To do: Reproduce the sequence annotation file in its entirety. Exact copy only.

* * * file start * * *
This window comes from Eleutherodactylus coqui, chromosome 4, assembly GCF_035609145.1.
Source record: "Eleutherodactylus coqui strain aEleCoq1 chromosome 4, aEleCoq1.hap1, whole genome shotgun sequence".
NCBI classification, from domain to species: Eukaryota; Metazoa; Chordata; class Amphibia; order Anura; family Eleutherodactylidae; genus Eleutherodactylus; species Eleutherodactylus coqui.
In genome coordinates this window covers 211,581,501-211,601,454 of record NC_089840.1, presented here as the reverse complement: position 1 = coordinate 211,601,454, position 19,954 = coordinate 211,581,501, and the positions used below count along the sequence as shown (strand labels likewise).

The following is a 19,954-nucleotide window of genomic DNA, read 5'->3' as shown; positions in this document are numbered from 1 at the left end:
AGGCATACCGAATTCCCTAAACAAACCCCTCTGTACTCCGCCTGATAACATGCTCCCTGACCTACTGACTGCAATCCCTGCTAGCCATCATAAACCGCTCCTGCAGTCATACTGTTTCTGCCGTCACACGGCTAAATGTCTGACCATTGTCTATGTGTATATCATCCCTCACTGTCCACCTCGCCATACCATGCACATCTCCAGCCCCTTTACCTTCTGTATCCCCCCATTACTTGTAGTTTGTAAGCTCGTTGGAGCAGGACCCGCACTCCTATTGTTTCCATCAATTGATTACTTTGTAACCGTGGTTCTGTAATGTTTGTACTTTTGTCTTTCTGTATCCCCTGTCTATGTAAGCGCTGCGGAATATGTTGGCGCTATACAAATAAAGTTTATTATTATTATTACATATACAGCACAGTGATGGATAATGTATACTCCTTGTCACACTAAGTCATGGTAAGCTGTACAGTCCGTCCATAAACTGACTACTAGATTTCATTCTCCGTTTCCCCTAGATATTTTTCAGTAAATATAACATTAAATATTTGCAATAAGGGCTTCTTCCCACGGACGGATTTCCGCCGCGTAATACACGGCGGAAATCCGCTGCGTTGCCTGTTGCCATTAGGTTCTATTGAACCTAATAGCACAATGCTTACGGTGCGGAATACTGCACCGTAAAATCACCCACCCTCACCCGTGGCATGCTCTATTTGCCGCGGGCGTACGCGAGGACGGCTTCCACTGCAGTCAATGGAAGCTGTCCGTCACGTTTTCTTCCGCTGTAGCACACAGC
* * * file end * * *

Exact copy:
This window comes from Eleutherodactylus coqui, chromosome 4, assembly GCF_035609145.1.
Source record: "Eleutherodactylus coqui strain aEleCoq1 chromosome 4, aEleCoq1.hap1, whole genome shotgun sequence".
NCBI classification, from domain to species: Eukaryota; Metazoa; Chordata; class Amphibia; order Anura; family Eleutherodactylidae; genus Eleutherodactylus; species Eleutherodactylus coqui.
In genome coordinates this window covers 211,581,501-211,601,454 of record NC_089840.1, presented here as the reverse complement: position 1 = coordinate 211,601,454, position 19,954 = coordinate 211,581,501, and the positions used below count along the sequence as shown (strand labels likewise).

The following is a 19,954-nucleotide window of genomic DNA, read 5'->3' as shown; positions in this document are numbered from 1 at the left end:
AGGCATACCGAATTCCCTAAACAAACCCCTCTGTACTCCGCCTGATAACATGCTCCCTGACCTACTGACTGCAATCCCTGCTAGCCATCATAAACCGCTCCTGCAGTCATACTGTTTCTGCCGTCACACGGCTAAATGTCTGACCATTGTCTATGTGTATATCATCCCTCACTGTCCACCTCGCCATACCATGCACATCTCCAGCCCCTTTACCTTCTGTATCCCCCCATTACTTGTAGTTTGTAAGCTCGTTGGAGCAGGACCCGCACTCCTATTGTTTCCATCAATTGATTACTTTGTAACCGTGGTTCTGTAATGTTTGTACTTTTGTCTTTCTGTATCCCCTGTCTATGTAAGCGCTGCGGAATATGTTGGCGCTATACAAATAAAGTTTATTATTATTATTACATATACAGCACAGTGATGGATAATGTATACTCCTTGTCACACTAAGTCATGGTAAGCTGTACAGTCCGTCCATAAACTGACTACTAGATTTCATTCTCCGTTTCCCCTAGATATTTTTCAGTAAATATAACATTAAATATTTGCAATAAGGGCTTCTTCCCACGGACGGATTTCCGCCGCGTAATACACGGCGGAAATCCGCTGCGTTGCCTGTTGCCATTAGGTTCTATTGAACCTAATAGCACAATGCTTACGGTGCGGAATACTGCACCGTAAAATCACCCACCCTCACCCGTGGCATGCTCTATTTGCCGCGGGCGTACGCGAGGACGGCTTCCACTGCAGTCAATGGAAGCTGTCCGTCACGTTTTCTTCCGCTGTAGCACACAGC